Not every idea that looks good on paper actually works as well as anticipated once implemented. Just as Edna Morris. "Who?" you ask, "is Edna Morris?" Edna is the person that looked at the success other restaurants were having with the all-you-can-eat business model. Olive Garden seemed to be doing well with the bottomless pasta bowl, didn't they? So Edna, seeing something that was working very well for someone else, adopted the idea for her own use without, as it turns out, fully understanding exactly what made it successful. And thus was born the Red Lobster all-you-can-eat Snow Crab debacle that ultimately cost Edna her job as the president of the Red Lobster chain. Edna failed to realize that it was not as simple as copying certain elements of the program, and that equal attention needed to be paid to the foundations that made the Olive Garden program possible. And saddest of all, it should have been blindingly obvious: you don't need a Harvard MBA to know that a bowl of pasta costs pennies, while a snow crab is might darned pricey.
Through history, many have fallen into what I now call the "Edna trap". Another, far more common, term is "get rich quick schemes." People looking to make a quick buck by leveraging the ideas of others without making the effort to understand what made the idea work will sometimes be successful. But usually not. Sometimes they look at the innovative elements of a couple of things and combine them into something else, thinking that the end result will be more than or equal to the sum of its parts. And it is often the case that they end up something that is actually inferior to the sum of the parts. Consider such hypothetical examples as screen doors on submarines, or cell phones built into cordless power drills. And having done that, let's talk about THQ's Battle of the Bands for Wii.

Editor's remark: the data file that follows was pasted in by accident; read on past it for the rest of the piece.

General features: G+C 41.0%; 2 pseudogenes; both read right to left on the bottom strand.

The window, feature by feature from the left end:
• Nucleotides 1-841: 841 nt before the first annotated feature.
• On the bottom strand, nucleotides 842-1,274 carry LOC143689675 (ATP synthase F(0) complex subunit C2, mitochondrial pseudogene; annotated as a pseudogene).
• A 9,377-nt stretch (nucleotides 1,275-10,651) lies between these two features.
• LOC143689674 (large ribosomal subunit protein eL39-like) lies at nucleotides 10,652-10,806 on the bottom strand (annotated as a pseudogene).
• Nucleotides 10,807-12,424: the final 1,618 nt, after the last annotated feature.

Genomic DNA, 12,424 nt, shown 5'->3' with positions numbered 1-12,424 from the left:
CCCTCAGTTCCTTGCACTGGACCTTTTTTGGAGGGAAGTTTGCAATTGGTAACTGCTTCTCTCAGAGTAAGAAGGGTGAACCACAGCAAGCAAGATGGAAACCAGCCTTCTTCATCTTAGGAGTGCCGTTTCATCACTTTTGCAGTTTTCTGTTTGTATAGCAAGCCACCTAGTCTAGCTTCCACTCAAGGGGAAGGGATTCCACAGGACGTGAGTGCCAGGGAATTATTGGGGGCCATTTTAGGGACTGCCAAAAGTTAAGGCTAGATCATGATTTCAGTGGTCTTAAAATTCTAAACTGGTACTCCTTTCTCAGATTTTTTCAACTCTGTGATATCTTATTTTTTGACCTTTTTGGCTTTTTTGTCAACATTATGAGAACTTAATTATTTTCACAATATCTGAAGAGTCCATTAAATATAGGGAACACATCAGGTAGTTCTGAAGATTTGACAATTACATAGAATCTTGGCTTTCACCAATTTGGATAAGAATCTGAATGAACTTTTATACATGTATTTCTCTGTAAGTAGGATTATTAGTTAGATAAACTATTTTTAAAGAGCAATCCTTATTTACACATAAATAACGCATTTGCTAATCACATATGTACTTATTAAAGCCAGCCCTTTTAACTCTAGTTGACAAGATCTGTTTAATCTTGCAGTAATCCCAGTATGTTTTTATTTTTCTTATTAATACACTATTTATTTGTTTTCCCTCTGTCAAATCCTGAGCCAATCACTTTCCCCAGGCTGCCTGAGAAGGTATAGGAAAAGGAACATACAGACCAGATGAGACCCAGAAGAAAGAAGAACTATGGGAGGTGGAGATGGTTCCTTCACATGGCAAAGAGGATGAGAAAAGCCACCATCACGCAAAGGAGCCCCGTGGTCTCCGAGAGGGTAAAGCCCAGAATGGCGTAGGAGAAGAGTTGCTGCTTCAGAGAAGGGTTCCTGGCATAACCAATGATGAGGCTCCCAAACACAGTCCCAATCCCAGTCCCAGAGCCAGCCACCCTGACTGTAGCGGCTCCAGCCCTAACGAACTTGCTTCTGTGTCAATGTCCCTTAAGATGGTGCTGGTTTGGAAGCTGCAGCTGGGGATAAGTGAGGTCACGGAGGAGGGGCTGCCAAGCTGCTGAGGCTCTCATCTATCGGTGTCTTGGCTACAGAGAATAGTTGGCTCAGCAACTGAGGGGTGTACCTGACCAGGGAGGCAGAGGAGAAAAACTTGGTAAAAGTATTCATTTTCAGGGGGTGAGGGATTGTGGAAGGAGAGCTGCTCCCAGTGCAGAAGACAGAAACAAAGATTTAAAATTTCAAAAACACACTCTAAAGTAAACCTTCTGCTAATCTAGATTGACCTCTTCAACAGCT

I'm a recent convert to the Wii, said recency being far more a factor of their availability than desire. I was hooked on the Wii the moment I bowled a strike in Wii Sports. Well, actually that was my moment of initial attraction. I was actually hooked when I learned about the relatively low cost of the console in relation to the Xbox 360 or Playstation 3. After I finally got one a full six months after deciding I wanted one, my love affair only grew deeper. It all comes down to the controller, of course. Even Madden football is more gratifying. Sure, I get intercepted on 3 out of 4 passes still, but it's still more fun to actually throw the ball than to smash around buttons whose locations and functions I can never seem to remember when under pressure. When shopping for a Wii game, one of the most critical things I look for is whether or not it uses the Wii controller in a satisfying way. There has been one major exception to that rule, though, in the form of Guitar Hero. The controller (the guitar) is, of course, a large (critical, really) factor in the global success of Guitar Hero, but it is common across all platforms and not really an exclusively Wii thing. What makes Guitar Hero work for me is that it allows me to pretend that I am playing in bands that I have been listening to for my whole life. I can shred with ZZ Top, Heart, Kiss, the Stones, and a bunch of others. These are the songs and bands of my impressionable youth, and here I am playing them myself! Albeit in Beginner mode, but hey, at my age, Medium is the most I can ever hope to attain.
So, if one were to look at the controller-based success of the Wii, and the musician-emulation success of Guitar Hero (and it's superset, Rock Band), one could attempt to create new titles that leveraged the most identifiable facets of both. At least one comes immediately to mind: Jazz Band, with saxophone, trumpet, and drum controllers - I'd buy that in a heartbeat. Of course, the developers of Jazz Band might be facing expensive lawsuits due to the small amount of differentiation between the products. In order to avoid that, they might take a wider view. Something like Bagpipe Hero? Well, no, there probably isn't much market demand for that. That would be akin to Red Lobster offering all-you-can-eat sea cucumber. Ugh. Or you could come up with Battle of the Bands, which takes each part of the equation and differentiates it enough to ensure that it's not an encroaching copy. The music? Change it to a copy so pale that Muzak directors the world over cringe at it. The custom controller? Ditch it. People seem to love the Wii controller after all, Game play? Don't make it about the music; make it all about distractions from the music. In essence, make it so far removed from the Guitar Hero/Wii experience that maybe people will find it so ugly that it becomes appealing. You know, the same thought process that went into the Honda Element or the entire Scion line. Hey, what could go wrong?? (Hint: the Pontiac Aztek!)
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